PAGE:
print('Decoded  :', repr(decoded), type(decoded))

The choice of encoding used does not change the output type.

$ python3 codecs_decode.py

Original : 'pi: π'
Encoded  : b'70 69 3a 20 cf 80' <class 'bytes'>
Decoded  : 'pi: π' <class 'str'>

Note

The default encoding is set during the interpreter start-up process, when site is loaded. Refer to the Unicode Defaults section from the discussion of sys for a description of the default encoding settings.

Working with Files

Encoding and decoding strings is especially important when dealing with I/O operations. Whether writing to a file, socket, or other stream, the data must use the proper encoding. In general, all text data needs to be decoded from its byte representation as it is read, and encoded from the internal values to a specific representation as it is written. A program can explicitly encode and decode data, but depending on the encoding used it can be non-trivial to determine whether enough bytes have been read in order to fully decode the data. codecs provides classes that manage the data encoding and decoding, so applications do not have to do that work.

The simplest interface provided by codecs is an alternative to the built-in open() function. The new version works just like the built-in, but adds two new arguments to specify the encoding and desired error handling technique.

codecs_open_write.py
from codecs_to_hex import to_hex

import codecs
import sys

encoding = sys.argv[1]
filename = encoding + '.txt'

print('Writing to', filename)
with codecs.open(filename, mode='w', encoding=encoding) as f:
    f.write(u'pi: \u03c0')

# Determine the byte grouping to use for to_hex()
nbytes = {
    'utf-8': 1,
    'utf-16': 2,
    'utf-32': 4,
}.get(encoding, 1)

# Show the raw bytes in the file
print('File contents:')
with open(filename, mode='rb') as f:
    print(to_hex(f.read(), nbytes))

This example starts with a unicode string with the code point for π and saves the text to a file using an encoding specified on the command line.

$ python3 codecs_open_write.py utf-8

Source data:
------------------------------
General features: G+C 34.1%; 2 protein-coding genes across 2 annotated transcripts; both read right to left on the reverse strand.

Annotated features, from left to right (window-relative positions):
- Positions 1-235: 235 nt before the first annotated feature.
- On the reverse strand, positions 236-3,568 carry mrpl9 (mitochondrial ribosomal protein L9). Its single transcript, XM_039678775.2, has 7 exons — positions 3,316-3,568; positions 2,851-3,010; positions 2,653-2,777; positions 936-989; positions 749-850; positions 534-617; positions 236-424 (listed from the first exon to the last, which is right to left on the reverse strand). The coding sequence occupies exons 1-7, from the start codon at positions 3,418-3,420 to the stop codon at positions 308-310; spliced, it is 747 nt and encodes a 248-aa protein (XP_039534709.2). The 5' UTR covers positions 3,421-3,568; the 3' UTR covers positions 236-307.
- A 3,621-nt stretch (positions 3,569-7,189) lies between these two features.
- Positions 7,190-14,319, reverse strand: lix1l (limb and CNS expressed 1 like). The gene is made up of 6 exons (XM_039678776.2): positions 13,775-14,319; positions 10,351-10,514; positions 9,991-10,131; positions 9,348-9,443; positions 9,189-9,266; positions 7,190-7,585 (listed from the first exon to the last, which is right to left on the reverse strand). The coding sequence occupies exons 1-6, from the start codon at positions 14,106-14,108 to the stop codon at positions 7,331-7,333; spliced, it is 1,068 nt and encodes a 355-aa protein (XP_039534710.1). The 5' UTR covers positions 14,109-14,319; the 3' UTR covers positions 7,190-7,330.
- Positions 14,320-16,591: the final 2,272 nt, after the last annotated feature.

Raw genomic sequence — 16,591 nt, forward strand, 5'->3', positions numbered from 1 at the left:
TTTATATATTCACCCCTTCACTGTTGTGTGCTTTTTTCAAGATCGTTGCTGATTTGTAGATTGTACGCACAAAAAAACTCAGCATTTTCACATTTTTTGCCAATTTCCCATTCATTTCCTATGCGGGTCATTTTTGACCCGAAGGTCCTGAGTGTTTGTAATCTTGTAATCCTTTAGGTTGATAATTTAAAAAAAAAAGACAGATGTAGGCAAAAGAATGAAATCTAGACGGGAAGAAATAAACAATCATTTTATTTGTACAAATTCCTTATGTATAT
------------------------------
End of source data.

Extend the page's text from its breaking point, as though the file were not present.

Writing to utf-8.txt
File contents:
b'70 69 3a 20 cf 80'

$ python3 codecs_open_write.py utf-16

Writing to utf-16.txt
File contents:
b'fffe 7000 6900 3a00 2000 c003'

$ python3 codecs_open_write.py utf-32

Writing to utf-32.txt
File contents:
b'fffe0000 70000000 69000000 3a000000 20000000 c0030000'

Reading the data with open() is straightforward, with one catch: the encoding must be known in advance, in order to set up the decoder correctly. Some data formats, such as XML, specify the encoding as part of the file, but usually it is up to the application to manage. codecs simply takes the encoding as an argument and assumes it is correct.

codecs_open_read.py
import codecs
import sys

encoding = sys.argv[1]
filename = encoding + '.txt'

print('Reading from', filename)
with codecs.open(filename, mode='r', encoding=encoding) as f:
    print(repr(f.read()))

This example reads the files created by the previous program, and prints the representation of the resulting unicode object to the console.

$ python3 codecs_open_read.py utf-8

Reading from utf-8.txt
'pi: π'

$ python3 codecs_open_read.py utf-16

Reading from utf-16.txt
'pi: π'

$ python3 codecs_open_read.py utf-32

Reading from utf-32.txt
'pi: π'

Byte Order

Multi-byte encodings such as UTF-16 and UTF-32 pose a problem when transferring the data between different computer systems, either by copying the file directly or with network communication. Different systems use different ordering of the high and low order bytes. This characteristic of the data, known as its endianness, depends on factors such as the hardware architecture and choices made by the operating system and application developer. There is not always a way to know in advance what byte order to use for a given set of data, so the multi-byte encodings include a byte-order marker (BOM) as the first few bytes of encoded output. For example, UTF-16 is defined in such a way that 0xFFFE and 0xFEFF are not valid characters, and can be used to indicate the byte order. codecs defines constants for the byte order markers used by UTF-16 and UTF-32.